Florid

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Florid

Highly ornate; extremely rich to the point of being overly decorated.

florid

Highly ornate; extremely rich to the point of overdecoration.
References in periodicals archive ?
The war on drugs was becoming a ubiquitous metaphor, used by the media, politicians, and citizens in everyday talk and elaborated floridly in references to "battle plans," "fronts," and "enemies.
Sub-Byronic, lyrical, non-specifically exotic (if only in the name of the character addressed), from the same non-canonical Romantic culture as Thomas Campbell, (44) the poem seems now at once tepid and floridly out of control despite all its 'dear resplendencies'.
Prisoners in long-term segregation units often experience extreme suffering, and those who have serious mental illness frequently decompensate and become floridly psychotic.
28) As one reviewer observes, Ratzinger "parts company with the critical majority in treating even this floridly mythological episode as a historical event no more problematical for open-minded historians than Jesus' birth in Palestine.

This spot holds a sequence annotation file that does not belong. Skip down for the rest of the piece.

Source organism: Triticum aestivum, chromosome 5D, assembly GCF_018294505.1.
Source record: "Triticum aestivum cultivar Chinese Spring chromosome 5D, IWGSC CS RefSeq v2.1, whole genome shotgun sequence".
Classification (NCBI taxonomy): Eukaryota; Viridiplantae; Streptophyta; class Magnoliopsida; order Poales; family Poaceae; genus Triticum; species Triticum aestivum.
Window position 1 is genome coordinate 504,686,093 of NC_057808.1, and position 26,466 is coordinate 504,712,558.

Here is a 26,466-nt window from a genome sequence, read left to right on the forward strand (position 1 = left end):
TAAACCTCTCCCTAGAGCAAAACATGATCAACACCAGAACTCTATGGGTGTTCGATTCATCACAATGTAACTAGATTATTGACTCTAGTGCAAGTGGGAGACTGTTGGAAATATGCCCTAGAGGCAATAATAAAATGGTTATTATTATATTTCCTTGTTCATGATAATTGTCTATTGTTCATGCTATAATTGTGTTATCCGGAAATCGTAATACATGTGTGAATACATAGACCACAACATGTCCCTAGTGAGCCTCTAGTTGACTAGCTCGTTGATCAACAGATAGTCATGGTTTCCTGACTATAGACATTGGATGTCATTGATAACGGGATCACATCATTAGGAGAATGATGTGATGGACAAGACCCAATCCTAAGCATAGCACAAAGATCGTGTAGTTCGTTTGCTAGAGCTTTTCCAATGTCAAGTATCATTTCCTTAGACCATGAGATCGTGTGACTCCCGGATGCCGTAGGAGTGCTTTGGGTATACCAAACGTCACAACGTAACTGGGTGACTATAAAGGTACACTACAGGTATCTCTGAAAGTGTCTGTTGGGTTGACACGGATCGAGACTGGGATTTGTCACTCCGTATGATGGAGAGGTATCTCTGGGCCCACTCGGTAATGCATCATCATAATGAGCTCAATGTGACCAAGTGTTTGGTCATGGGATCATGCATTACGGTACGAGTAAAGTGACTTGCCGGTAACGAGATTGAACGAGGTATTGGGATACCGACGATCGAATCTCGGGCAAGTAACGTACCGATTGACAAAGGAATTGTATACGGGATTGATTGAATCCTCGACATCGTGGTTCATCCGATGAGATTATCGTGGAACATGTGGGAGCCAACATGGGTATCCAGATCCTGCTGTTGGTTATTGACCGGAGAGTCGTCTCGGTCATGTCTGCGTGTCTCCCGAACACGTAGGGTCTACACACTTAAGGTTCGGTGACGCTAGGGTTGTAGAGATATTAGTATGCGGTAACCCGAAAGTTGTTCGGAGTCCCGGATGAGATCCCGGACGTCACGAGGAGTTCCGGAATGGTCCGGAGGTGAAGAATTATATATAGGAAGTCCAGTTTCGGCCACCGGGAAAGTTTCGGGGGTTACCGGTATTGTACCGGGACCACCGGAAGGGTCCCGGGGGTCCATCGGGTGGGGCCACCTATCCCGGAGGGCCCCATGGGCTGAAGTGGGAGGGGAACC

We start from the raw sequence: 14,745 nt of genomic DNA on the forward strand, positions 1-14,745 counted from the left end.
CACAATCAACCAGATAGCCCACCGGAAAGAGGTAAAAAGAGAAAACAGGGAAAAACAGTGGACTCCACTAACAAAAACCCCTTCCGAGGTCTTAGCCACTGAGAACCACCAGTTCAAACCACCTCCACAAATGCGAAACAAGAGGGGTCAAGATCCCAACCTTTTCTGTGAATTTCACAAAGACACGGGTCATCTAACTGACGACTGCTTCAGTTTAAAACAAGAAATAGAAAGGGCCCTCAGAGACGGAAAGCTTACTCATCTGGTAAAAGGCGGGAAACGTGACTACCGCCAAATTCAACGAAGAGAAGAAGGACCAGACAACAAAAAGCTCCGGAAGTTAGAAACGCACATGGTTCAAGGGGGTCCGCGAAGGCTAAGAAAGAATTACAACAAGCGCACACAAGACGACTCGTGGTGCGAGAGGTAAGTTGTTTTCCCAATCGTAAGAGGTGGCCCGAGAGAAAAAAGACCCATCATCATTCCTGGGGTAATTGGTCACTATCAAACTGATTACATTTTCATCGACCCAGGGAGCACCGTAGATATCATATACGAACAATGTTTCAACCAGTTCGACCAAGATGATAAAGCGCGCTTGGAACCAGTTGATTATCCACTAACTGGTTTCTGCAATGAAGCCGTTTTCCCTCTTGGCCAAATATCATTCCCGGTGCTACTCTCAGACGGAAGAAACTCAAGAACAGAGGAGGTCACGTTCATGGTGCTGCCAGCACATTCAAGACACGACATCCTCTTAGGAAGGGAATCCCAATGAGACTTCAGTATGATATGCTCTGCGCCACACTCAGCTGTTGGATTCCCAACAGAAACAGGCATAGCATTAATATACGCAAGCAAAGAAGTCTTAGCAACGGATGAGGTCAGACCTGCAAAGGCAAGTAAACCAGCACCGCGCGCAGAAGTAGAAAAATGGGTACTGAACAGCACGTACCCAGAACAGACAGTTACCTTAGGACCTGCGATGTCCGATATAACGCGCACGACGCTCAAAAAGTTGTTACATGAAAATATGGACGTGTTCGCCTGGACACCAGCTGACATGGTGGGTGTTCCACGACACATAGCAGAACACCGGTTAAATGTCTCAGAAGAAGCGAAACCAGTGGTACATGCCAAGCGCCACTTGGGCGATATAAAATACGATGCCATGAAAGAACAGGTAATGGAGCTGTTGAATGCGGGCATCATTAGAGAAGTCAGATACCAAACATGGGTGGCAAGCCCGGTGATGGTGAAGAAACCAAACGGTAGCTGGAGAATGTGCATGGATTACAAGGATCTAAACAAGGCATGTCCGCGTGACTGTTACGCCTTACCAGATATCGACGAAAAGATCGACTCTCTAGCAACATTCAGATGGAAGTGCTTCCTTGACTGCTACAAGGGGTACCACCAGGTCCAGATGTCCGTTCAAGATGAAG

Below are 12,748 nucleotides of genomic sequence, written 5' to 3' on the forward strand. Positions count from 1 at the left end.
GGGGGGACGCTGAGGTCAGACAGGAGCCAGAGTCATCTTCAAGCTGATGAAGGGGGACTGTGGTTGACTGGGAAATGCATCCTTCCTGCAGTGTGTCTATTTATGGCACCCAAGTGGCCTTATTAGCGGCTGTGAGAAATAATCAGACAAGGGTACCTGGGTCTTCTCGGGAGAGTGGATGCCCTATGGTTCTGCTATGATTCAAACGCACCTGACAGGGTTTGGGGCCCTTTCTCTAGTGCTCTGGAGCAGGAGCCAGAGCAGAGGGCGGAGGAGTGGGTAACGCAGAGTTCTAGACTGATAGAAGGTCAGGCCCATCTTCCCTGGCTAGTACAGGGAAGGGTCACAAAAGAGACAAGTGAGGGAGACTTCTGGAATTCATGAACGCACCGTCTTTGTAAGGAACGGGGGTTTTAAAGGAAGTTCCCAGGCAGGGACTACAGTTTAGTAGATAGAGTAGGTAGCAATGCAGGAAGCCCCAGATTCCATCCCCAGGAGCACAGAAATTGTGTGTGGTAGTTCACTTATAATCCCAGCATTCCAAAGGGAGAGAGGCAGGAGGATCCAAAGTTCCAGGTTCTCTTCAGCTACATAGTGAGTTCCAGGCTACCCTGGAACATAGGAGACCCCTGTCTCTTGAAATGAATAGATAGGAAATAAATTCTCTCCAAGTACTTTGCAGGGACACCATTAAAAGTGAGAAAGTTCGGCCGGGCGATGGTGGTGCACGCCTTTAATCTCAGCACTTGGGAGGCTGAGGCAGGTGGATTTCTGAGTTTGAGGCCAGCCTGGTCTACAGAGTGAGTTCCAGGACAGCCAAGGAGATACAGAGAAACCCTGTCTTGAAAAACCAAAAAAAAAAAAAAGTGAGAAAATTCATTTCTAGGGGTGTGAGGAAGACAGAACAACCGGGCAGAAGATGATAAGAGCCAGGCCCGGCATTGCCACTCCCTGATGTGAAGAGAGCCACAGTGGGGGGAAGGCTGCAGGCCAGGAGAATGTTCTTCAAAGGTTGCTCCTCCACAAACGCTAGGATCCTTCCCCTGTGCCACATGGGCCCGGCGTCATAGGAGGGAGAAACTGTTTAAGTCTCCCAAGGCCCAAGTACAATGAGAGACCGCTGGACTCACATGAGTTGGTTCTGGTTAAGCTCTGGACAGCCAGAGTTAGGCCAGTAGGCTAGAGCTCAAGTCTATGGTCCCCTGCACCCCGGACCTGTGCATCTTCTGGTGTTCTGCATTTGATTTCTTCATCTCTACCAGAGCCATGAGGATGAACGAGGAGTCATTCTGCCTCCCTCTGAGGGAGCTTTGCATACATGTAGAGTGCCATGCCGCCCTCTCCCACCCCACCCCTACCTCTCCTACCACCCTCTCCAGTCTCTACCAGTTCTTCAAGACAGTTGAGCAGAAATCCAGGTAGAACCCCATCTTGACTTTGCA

Early in 1962, in the same year that Fischer moved back into his mother's apartment, Robert, following a drug-enhanced cross-country trip to California, where he lived for six months, moved back into our parents' apartment, became floridly psychotic, attempted to kill our father, was taken away in a straitjacket, and was incarcerated in a psychiatric ward at Elmhurst Hospital in Queens.
The Polish soprano Aleksandra Kurzak looked and sounded perfect as Aspasia, the woman wanted by both father and sons, with no hint of strain in the role's many floridly decorated passages.
There is something jarring about these covers--so similar, so beautiful, so floridly pornographic.
Hemingway's remark in Death in the Afternoon that Faulkner's stories are told floridly rather than "baldly" anticipated his later criticism of Faulkner's literary trickery in the 1950s.
Far from being a conservative or what Michael Valdez Moses has floridly if misleadingly termed "the eminence grise of Latin American neoliberalism" (2002: 1), (5) he is, by his own definition, a classical liberal who upholds "the basic precepts of liberalism--political democracy, the market economy, and the defense of individual interests over those of the state" (2005: 3).
He floridly plays to the cameras as his own investigation into the crime is re-enacted.
There is a subclass of criminal, which is floridly emotional and that emotionality is almost always associated with grotesque and extreme acting out.